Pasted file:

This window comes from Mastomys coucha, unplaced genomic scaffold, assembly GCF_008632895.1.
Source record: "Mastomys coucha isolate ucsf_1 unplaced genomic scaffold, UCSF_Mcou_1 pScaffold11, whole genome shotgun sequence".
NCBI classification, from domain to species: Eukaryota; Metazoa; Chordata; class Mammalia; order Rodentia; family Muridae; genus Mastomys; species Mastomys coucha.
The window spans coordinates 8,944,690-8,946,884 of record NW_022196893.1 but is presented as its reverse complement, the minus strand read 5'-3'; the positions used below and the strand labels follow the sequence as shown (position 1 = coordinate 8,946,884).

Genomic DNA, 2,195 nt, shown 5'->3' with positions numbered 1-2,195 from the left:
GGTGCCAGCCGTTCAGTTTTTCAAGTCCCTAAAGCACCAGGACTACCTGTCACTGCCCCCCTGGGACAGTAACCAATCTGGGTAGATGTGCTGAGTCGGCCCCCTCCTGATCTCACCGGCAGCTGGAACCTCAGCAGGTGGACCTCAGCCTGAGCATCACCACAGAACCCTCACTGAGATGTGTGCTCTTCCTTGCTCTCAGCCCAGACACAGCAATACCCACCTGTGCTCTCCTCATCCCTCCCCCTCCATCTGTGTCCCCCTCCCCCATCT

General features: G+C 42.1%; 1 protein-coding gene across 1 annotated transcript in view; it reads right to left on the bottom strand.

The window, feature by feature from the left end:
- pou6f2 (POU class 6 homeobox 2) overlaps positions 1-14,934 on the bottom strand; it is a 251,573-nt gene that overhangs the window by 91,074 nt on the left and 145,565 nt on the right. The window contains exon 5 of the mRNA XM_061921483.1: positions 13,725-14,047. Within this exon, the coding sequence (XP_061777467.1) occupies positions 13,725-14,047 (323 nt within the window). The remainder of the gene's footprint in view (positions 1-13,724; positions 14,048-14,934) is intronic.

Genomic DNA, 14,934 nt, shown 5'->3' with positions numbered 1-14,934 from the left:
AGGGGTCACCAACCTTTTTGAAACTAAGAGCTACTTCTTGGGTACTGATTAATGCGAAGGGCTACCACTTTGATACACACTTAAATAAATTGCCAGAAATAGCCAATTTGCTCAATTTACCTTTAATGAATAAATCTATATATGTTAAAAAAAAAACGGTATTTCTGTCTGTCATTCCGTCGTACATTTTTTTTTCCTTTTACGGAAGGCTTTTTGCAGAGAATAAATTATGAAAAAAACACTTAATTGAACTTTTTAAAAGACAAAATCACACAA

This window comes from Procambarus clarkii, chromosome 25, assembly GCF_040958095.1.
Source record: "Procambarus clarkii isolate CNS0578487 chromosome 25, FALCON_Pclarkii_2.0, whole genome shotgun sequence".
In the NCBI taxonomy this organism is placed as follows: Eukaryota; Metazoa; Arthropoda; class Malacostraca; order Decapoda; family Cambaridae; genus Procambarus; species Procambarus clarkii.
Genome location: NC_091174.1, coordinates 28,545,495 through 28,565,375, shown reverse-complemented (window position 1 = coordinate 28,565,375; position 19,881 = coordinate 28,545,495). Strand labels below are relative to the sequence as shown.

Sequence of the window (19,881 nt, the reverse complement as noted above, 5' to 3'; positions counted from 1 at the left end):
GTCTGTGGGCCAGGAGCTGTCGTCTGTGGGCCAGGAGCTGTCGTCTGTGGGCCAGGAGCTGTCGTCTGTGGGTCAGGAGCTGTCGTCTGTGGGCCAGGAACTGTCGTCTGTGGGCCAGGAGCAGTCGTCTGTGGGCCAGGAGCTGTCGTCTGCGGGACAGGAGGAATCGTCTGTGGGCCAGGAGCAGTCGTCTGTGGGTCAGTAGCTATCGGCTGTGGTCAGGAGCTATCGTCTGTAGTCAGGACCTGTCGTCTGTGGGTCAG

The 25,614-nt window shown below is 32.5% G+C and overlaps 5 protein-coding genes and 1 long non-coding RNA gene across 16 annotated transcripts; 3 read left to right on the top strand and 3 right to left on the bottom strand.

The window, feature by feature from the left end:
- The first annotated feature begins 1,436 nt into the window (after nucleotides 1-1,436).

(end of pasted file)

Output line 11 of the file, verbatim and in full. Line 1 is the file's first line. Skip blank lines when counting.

AGGGGTCACCAACCTTTTTGAAACTAAGAGCTACTTCTTGGGTACTGATTAATGCGAAGGGCTACCACTTTGATACACACTTAAATAAATTGCCAGAAATAGCCAATTTGCTCAATTTACCTTTAATGAATAAATCTATATATGTTAAAAAAAAAACGGTATTTCTGTCTGTCATTCCGTCGTACATTTTTTTTTCCTTTTACGGAAGGCTTTTTGCAGAGAATAAATTATGAAAAAAACACTTAATTGAACTTTTTAAAAGACAAAATCACACAA